IN THE NEWS: Helping Holocaust survivors
May 28, 2013
Holocaust survivors, including many of the estimated 15,000 survivors in South Florida, would receive much needed social services through legislation introduced last week in the U.S. Congress.
Identical legislation was introduced in the U.S. Senate.
The RUSH Act (Responding to the Urgent Needs of Survivors of the Holocaust Act) introduced by Congresswoman Debbie Wasserman Schultz, D-Weston, and co-sponsored by U.S. Reps. Ileana Ros-Lehtinen, R-Miami, and Ted Deutch, D-Boca Raton, would add Holocaust survivors to a priority list for social services through the Older Americans Act.
Meals, mental health counseling, transportation options and home modifications that are needed for survivors to stay in their homes as they get older would be among the services offered.
"It's imperative that we help them age in place," Wasserman Schultz said in a phone interview. It's important that we honor their dignity."
The legislation is "most direly needed," said Rositta E. Kenigsberg, president of the Holocaust Documentation and Education Center in Hollywood and the daughter of Holocaust survivors.
The aging Holocaust population has challenges such as medical and home care needs, Kenigsberg said. Some survivors have no money for food, medications or health care, she said, adding that survivors in need have been calling the Center for help.
Survivors want to live at home, where they feel comfortable, for as long as they can, Kenigsberg said.
An estimated 120,000 Holocaust survivors live in the United States and South Florida has the second largest concentration of survivors.
About 5,000 survivors live in Palm Beach County, said Danielle Hartman, president and CEO of the Ruth Rales Jewish Family Service, which has special programs and services for survivors, as do the other Jewish social services agencies in the tri-county area.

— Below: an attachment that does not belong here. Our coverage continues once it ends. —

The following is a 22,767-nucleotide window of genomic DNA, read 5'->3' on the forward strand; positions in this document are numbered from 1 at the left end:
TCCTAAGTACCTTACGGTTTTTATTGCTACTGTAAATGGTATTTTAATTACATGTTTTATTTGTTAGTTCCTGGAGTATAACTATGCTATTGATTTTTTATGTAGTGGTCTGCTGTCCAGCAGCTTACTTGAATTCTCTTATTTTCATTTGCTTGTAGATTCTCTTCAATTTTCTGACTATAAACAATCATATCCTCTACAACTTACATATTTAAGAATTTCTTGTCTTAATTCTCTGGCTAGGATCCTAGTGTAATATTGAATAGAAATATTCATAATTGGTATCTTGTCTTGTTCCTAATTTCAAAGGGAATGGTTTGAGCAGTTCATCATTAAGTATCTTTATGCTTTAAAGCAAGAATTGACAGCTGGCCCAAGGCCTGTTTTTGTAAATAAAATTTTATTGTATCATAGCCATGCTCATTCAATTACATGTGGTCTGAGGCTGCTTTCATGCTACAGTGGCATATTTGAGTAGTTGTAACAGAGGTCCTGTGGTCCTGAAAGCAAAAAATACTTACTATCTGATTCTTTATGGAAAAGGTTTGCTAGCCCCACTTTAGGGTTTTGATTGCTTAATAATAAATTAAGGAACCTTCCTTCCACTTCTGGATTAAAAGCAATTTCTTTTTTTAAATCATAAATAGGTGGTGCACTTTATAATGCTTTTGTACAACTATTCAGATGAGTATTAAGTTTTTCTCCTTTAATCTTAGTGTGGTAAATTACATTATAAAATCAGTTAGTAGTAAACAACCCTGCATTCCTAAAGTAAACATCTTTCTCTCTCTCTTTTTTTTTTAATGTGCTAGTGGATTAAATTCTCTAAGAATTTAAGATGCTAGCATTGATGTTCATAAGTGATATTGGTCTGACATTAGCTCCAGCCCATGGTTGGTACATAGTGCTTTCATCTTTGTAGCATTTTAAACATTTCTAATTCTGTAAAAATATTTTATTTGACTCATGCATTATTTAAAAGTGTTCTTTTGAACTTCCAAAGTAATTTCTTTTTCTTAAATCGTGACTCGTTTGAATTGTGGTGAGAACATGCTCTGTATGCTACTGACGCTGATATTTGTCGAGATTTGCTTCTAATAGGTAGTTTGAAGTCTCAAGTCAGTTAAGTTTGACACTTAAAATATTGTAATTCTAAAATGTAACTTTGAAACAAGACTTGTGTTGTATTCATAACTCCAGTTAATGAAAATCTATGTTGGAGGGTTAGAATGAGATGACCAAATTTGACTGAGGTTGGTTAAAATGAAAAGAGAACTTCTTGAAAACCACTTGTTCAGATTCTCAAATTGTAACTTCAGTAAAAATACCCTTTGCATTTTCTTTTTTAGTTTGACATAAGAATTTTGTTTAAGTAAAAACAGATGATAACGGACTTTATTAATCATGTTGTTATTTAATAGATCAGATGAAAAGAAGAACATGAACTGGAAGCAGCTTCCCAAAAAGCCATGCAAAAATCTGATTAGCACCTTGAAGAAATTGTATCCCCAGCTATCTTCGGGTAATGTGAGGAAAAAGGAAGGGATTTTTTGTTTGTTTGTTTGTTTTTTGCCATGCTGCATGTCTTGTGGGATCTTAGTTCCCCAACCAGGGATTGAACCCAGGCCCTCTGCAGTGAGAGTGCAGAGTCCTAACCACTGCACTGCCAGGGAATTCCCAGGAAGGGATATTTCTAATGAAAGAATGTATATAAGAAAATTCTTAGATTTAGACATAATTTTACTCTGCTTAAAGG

Hartman said her agency's survivor clients are requiring more services as they get older and continue to live in their homes. In addition, survivors are living longer than they anticipated and some have outlived their resources, Hartman said.
"Holocaust survivors have endured unspeakable atrocities and have persevered through unparalleled hardships," Ros-Lehtinen said in a statement. "They have withstood it all for decades. They deserve to live out the remainder of their days in dignity and comfort." Ros-Lehtinen said the RUSH Act will "help ease survivors' daily burdens."
"The bill is another step that we can take so those who endured atrocities [of the Holocaust] can live their lives out in dignity," Deutch said in a phone call from Washington, D.C. "It's absolutely in the best interest of survivors to remain in their homes," he said.
The RUSH Act requires that Holocaust survivors' names be added to a priority list for social services as part of the Older Americans Act. The list will be based on social need and survivors' needs will be reviewed along with the needs of others on the list, Deutch said.
The Older Americans statute "already addresses cultural and social isolation," Deutch said. "We can help to allow for funding for home delivered meals and congregate care."
The bill requires that someone in the Administration on Aging oversee the implementation of services to Holocaust survivors, Deutch said.
Hartman said that implementation of services probably will be left up to the states and their local Area Agencies on Aging.
Ruth Rales Jewish Family Service (JFS) offers help, hope and humanity through a comprehensive range of programs and services which support people of all ages and beliefs. With locations in Boca Raton and Delray Beach, JFS programs and services include food and financial assistance, senior services, counseling and mental health services and many volunteer opportunities. Funding is provided by private and corporate support, grants, special events and individuals who reach thousands in need each year. For more information, contact 561-852-3333 or visit www.ruthralesjfs.org.